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David S Carroll

Kodak Preparing to File Chapter 11

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Wouldn't be the first (or last) a big company has filed for bankruptcy to restructure ect. Honestly, I'm not really sweating too much of anything with Kodak (which most people read as film) disappearing forevermore, despite their dire financial straights; and if they did somehow magically disappear, well Fuji would soon find themselves with a lot more customers.

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Given both the concrete and historical/symbolic importance of Kodak on film, I'd say this is not just another company seeking protection.

This is the one that could be the nail in the coffin for so much smaller film-making if they suddenly start shutting down S-8, 16mm and so on.

 

God, this is bitter. Call me a sentimental fool, but this affects me.

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Keep shooting film. Don't worry about anything. Shoot film, support your local film lab. Push for your projects to be shot on film, when it suits the story. Chapter 11 is a financial strategy that allows them to figure out the next step. It is not the end. Save up some money and buy in bulk and freeze the film for a later shoot. Keep shooting film.

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When wouldn't it suit the story?

 

Jon,

 

YOU'RE RIGHT. I always push for film. Always. I added that because somebody will always say "film doesn't fit every project'.

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When wouldn't it suit the story?

 

Cloverfield comes to mind as a time when film doesn't fit the story... It's not always the right choice.

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thats crazy, I think they need to loose some of there waste of money operations, they make there bulk through printing services, equipment, film, chemicals and patents etc. loose all the other stuff focus on film that's what there good at, reduce the size of the company and they could keep going for a few more years. But lets face it when practicality overtakes the cost of nostalgia they cant afford to keep in business just because we love film you know., I've heard digital vs film too many time im getting sick of it, i personally love film but I can see the future is clearly not going to last. Move on a great cinematographer can make a masterpiece using any type of equipment he just has to know how to use it weather film or digital.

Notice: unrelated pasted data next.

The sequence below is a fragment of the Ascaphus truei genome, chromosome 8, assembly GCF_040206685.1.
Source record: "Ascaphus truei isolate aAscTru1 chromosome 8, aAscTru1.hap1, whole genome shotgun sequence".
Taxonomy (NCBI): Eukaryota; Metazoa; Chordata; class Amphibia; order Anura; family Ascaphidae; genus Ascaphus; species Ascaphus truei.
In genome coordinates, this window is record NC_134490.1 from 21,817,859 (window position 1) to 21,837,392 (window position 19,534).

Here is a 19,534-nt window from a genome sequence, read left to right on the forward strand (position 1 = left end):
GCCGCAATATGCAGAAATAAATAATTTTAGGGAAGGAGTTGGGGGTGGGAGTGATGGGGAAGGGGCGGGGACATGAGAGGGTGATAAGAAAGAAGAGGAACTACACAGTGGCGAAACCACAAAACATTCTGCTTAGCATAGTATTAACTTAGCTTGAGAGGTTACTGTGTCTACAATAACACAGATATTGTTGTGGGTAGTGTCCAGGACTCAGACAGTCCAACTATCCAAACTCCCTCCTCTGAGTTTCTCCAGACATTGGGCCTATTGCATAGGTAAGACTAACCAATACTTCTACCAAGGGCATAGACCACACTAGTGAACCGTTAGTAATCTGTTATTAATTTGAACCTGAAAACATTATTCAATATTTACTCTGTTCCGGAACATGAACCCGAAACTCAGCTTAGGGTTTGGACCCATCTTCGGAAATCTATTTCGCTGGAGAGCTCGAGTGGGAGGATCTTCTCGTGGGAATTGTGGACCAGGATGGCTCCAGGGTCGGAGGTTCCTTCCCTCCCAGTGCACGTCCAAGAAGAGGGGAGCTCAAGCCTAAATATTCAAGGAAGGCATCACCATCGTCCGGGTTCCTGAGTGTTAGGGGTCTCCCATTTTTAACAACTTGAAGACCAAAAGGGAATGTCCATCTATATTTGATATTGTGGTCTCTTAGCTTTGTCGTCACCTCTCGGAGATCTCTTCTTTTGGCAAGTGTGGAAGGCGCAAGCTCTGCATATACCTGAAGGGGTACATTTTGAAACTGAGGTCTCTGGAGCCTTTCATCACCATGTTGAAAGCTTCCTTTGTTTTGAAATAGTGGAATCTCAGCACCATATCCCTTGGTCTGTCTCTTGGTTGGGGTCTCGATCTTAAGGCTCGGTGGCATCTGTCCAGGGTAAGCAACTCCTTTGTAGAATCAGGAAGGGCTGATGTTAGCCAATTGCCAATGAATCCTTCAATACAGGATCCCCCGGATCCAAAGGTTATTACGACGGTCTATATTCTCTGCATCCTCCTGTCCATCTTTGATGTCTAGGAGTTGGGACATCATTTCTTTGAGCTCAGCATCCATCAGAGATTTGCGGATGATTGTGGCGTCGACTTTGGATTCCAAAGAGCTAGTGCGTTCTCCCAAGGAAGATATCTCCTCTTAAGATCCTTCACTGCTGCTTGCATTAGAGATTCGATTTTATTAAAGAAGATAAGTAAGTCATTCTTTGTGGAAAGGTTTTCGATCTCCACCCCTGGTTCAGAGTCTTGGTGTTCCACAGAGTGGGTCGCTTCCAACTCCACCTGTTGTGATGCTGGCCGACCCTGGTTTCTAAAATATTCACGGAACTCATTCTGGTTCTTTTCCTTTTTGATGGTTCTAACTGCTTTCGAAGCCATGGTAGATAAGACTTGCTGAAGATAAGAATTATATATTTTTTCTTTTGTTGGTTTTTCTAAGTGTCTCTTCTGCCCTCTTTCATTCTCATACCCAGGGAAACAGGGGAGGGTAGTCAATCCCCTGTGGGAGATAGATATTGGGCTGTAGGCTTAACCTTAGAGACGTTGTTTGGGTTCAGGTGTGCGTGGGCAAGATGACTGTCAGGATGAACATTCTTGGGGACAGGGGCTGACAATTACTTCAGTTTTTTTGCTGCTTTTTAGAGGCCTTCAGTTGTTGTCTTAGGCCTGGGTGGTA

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Cloverfield comes to mind as a time when film doesn't fit the story... It's not always the right choice.

 

 

I liked Cloverfield as a sort of experimental feature but I thought the Si-2K clipping was distracting.

 

-Rob-

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I don't think there was an SI-2K on cloverfield. It was a Viper and an HVX200 if I'm remembering correctly.

 

The only Si-2K film I can think of which was really big was Slumdog MIllionare, and I think some parts of 127 hours were captured with it.

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I don't think there was an SI-2K on cloverfield. It was a Viper and an HVX200 if I'm remembering correctly.

 

The only Si-2K film I can think of which was really big was Slumdog MIllionare, and I think some parts of 127 hours were captured with it.

Panasonic AG-HSC1U

Panasonic AG-HVX200

Sony CineAlta F23

Thomson VIPER FilmStream Camera

 

:)

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not a good news for sure. i'm not american, i do not know much about chapter 11 and this sort of stuff, what i definitely know is that my life, not just my career, changed after shooting the glorious double x 5222 b&w eastman kodak. that's when i definitely fell in love with the craft of cinematography, that's when i truly understood the meaning of lighting for narrative motion picture. it was a honour and a privilege. nowadays worldwide cinematographers of my generation (those in the mid 30s-early 40s) are facing a huge challenge in a time of great transition. what we need to preserve is not a specific support or a tool, what we need to defend is the integrity of our work, the control and the vision. long live film, but it's our eyes that makes the difference not the support we shoot on.